Preparing for Your Visit with a Physical Therapist
Physical therapists help patients improve or restore mobility, and in many cases helping patients reduce pain, and avoid the need for surgery and the long-term use of prescription medications and their side effects.
Physical therapists examine, evaluate, and treat patients whose conditions limit their ability to move and function in daily life. Your physical therapist’s overall goal is to maintain, restore, or improve your mobility and help reduce your pain.
Before Your Visit:
Make a list of any questions that you have, to make the best use of your time with your physical therapist.
Write down any symptoms you’ve been having and for how long. If you have more than one symptom, begin with the one that is the most bothersome to you. For example, is your pain or symptom:
- Better or worse with certain activities or movements or with certain positions, such as sitting or standing?
- More noticeable at certain times of day?
- Relieved or made worse by resting?
Write down key information about your medical history, even if it seems unrelated to the condition for which you are seeing the physical therapist. For example:
- Make a list of all prescription and over-the-counter medications, vitamins, and supplements that you are taking.
- Make a note of any important personal information, including any recent stressful events, injuries, incidents, or environmental factors that you believe might have contributed to your condition.
- Make a list of any medical conditions of your parents or siblings.
- Consider taking a family member or trusted friend along to help you remember details from your own health history and to take notes about what is discussed during your visit. Make sure you can see and hear as well as possible. If you wear glasses, take them with you. If you use a hearing aid, make certain that it is working well, and wear it. Tell your physical therapist and clinic staff if you have a hard time seeing or hearing. If available, bring any lab, diagnostic, or medical reports from other health care professionals that may be related to your medical history or who have treated you for your current condition.
- Bring a list of the names of your physician and other health care professionals that you would like your physical therapist to contact regarding your evaluation and your progress.
When you call to make your appointment, ask whether you should wear or bring a certain type of clothing when you come for your first visit. You may want to avoid tight or formal clothes, in case the therapist wants you to engage in activities during the first session.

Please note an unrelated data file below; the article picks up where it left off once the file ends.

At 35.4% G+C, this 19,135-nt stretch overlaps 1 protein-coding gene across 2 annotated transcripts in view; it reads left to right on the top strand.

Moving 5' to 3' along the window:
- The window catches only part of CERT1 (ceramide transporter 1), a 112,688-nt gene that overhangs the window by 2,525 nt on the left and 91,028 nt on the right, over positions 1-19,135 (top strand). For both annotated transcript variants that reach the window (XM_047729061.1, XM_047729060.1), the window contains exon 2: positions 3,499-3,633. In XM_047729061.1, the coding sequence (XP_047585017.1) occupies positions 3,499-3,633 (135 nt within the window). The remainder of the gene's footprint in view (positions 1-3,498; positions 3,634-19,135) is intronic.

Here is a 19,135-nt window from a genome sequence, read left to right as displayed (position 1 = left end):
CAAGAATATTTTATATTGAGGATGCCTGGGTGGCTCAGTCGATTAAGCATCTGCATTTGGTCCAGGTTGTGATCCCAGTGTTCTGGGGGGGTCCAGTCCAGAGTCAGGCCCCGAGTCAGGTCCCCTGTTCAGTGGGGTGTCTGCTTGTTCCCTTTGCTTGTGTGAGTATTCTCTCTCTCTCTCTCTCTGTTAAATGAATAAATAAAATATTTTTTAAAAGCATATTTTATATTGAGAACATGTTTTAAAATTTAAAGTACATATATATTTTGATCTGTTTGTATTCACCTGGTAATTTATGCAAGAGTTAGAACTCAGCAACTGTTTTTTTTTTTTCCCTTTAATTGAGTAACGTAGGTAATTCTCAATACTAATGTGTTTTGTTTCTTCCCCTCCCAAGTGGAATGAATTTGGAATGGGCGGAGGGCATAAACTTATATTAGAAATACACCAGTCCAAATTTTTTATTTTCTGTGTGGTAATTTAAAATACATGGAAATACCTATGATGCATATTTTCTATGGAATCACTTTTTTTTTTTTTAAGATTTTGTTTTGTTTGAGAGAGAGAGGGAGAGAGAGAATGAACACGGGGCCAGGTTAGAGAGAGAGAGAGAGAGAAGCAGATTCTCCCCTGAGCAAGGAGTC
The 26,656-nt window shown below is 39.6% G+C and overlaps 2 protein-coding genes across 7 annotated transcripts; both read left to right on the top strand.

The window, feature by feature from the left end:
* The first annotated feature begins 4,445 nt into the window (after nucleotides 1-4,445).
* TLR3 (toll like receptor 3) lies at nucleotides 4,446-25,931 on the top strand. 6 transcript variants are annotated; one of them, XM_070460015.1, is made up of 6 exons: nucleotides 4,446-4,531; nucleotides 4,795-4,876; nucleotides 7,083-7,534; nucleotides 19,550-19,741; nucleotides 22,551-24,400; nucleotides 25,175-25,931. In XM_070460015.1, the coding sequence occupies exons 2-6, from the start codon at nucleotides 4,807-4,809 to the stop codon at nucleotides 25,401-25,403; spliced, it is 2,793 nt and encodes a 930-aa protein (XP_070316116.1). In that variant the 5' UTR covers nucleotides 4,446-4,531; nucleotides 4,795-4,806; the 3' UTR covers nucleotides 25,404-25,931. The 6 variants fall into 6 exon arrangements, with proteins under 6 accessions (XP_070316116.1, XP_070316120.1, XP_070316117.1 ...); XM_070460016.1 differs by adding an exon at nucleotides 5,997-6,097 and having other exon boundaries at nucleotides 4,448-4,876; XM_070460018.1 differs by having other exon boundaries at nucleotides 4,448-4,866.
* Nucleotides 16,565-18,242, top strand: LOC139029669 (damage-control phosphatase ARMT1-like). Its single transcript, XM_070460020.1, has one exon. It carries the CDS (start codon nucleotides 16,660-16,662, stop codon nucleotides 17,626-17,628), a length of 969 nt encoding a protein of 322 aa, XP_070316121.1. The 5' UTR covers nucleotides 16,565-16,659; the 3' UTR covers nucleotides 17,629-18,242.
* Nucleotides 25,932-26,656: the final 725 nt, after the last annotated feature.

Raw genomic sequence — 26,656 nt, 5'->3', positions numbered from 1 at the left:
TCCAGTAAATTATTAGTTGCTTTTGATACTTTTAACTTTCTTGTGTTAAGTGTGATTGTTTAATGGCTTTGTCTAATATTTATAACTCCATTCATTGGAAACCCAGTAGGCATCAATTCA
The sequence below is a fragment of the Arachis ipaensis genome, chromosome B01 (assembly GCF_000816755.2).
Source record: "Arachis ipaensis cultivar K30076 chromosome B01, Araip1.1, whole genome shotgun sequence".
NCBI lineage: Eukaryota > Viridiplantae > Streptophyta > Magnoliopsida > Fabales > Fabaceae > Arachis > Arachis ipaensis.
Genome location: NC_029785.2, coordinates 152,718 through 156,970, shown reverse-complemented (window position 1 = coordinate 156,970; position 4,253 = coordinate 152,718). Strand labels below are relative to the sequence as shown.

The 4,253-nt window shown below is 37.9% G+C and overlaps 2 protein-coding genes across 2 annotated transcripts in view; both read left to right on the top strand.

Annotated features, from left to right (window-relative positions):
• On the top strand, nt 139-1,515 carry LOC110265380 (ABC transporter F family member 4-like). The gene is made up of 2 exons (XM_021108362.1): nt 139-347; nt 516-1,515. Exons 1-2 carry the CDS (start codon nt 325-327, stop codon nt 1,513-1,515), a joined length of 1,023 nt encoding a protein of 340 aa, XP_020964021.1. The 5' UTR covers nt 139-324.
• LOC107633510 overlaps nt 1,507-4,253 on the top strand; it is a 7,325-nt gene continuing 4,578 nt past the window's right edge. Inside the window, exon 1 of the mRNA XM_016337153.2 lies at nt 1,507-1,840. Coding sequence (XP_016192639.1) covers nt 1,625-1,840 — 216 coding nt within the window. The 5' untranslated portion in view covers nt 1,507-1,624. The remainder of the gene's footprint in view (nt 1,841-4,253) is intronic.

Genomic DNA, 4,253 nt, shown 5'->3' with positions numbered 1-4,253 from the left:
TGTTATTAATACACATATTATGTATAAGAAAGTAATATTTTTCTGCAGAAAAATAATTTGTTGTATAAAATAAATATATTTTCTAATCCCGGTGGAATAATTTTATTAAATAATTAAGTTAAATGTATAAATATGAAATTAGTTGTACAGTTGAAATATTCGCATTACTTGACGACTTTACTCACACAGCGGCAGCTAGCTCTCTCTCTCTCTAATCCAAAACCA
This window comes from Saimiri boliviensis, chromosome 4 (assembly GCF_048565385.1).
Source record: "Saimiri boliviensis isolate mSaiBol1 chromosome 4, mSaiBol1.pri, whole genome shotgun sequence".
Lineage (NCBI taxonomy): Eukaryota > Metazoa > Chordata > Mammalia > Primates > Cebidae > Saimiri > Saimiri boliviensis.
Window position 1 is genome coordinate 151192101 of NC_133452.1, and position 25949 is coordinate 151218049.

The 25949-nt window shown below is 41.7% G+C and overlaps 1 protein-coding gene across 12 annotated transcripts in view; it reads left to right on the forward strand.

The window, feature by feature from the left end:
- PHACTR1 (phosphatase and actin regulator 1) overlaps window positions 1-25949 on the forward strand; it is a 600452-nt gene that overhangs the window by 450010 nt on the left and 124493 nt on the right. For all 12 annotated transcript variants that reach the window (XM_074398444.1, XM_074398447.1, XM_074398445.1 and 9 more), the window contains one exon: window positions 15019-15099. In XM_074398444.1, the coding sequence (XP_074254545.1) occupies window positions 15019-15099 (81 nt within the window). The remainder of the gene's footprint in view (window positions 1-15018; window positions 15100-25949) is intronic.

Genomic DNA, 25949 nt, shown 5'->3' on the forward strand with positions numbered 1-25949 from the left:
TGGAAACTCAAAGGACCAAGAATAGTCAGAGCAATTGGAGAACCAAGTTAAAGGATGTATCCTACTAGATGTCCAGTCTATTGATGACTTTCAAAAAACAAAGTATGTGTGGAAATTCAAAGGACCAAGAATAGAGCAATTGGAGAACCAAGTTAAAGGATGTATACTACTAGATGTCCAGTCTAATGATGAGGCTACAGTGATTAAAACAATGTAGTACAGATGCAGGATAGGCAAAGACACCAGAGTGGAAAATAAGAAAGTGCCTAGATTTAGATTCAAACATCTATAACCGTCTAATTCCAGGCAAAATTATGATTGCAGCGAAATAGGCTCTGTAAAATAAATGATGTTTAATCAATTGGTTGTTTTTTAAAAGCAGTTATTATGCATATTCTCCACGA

- Carefully review the clinic’s financial policy prior to starting care. Be sure to ask questions if anything is unclear. If the financial policy is not presented at the time of your initial appointment, request it be provided and explained prior to the initiation of treatment.
- The physical therapy clinic will ask you to sign the financial agreement. Review the agreement carefully and ask questions if anything is unclear.
- Applicable deductibles and copayments will be requested prior to or upon completion of each appointment. It is important to pay the proper amounts at the time of service. This will help you to better manage your health care costs and avoid a large bill at the end of care.
- If the frequency of visits needs to be adjusted for financial reasons, discuss this directly with your physical therapist. In partnership with your therapist, you can explore alternatives and develop a workable plan.
- If you change insurance plans or lose insurance coverage for any reason, be sure to inform your therapist as well as the clinic’s front office staff.
What to Expect During Your First Visit:
Your physical therapist will begin by asking you lots of questions about your health and about the specific condition for which you are seeing the physical therapist. Detailed information about you and your condition will help the physical therapist determine whether you are likely to benefit from physical therapy and which treatments are most likely to help you.
Your physical therapist will perform a detailed examination. Depending on your symptoms and condition, the physical therapist might evaluate your strength, flexibility, balance, coordination, posture, blood pressure, and heart and respiration rates. Your physical therapist might use his or her hands to examine or “palpate” the affected area or to perform a detailed examination of the mobility of your joints, muscles, and other tissues.
Your physical therapist also might evaluate:
- How you walk (your “gait”)
- How you get up from a lying position or get in and out of a chair (“functional activities”)
- How you use your body for certain activities, such as bending and lifting (“body mechanics”)
Your physical therapist might ask you specific questions about your home or work environment, your health habits and activity level, and your leisure and recreational interests so that the therapist can help you become as active and independent as possible.